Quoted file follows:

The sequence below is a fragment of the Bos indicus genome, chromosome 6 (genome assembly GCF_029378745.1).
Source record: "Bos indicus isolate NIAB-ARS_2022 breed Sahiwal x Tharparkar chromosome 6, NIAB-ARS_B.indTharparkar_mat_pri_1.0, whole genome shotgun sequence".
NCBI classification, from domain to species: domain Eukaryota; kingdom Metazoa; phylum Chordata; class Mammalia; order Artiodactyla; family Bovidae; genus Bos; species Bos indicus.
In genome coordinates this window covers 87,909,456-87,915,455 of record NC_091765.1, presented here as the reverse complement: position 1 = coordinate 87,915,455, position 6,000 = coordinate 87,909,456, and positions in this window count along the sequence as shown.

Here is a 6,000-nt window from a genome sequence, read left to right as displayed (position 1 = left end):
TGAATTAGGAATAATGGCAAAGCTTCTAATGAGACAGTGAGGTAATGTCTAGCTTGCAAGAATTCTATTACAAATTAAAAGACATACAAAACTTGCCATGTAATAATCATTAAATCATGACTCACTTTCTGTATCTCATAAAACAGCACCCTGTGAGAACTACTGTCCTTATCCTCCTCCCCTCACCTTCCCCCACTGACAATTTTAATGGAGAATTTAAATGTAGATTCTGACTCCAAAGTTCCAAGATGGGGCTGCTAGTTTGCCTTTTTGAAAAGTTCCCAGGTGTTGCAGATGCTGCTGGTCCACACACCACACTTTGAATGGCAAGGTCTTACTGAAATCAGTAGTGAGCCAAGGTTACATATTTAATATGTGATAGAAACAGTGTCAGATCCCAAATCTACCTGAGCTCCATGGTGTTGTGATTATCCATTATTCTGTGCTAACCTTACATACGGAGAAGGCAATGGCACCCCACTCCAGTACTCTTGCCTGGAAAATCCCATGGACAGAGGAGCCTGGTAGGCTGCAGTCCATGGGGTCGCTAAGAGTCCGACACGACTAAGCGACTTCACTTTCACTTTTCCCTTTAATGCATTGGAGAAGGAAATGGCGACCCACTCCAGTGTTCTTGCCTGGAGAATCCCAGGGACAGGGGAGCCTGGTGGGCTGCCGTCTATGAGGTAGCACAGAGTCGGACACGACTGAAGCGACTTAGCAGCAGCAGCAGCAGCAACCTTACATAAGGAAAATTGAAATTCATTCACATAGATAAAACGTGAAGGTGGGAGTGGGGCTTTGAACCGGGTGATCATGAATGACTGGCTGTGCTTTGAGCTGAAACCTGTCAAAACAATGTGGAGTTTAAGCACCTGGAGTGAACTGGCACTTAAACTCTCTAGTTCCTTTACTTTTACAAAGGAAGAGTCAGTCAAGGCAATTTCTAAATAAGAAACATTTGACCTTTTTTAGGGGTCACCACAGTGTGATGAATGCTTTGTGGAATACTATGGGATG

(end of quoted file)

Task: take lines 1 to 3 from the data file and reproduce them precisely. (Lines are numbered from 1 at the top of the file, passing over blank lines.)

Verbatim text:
The sequence below is a fragment of the Bos indicus genome, chromosome 6 (genome assembly GCF_029378745.1).
Source record: "Bos indicus isolate NIAB-ARS_2022 breed Sahiwal x Tharparkar chromosome 6, NIAB-ARS_B.indTharparkar_mat_pri_1.0, whole genome shotgun sequence".
NCBI classification, from domain to species: domain Eukaryota; kingdom Metazoa; phylum Chordata; class Mammalia; order Artiodactyla; family Bovidae; genus Bos; species Bos indicus.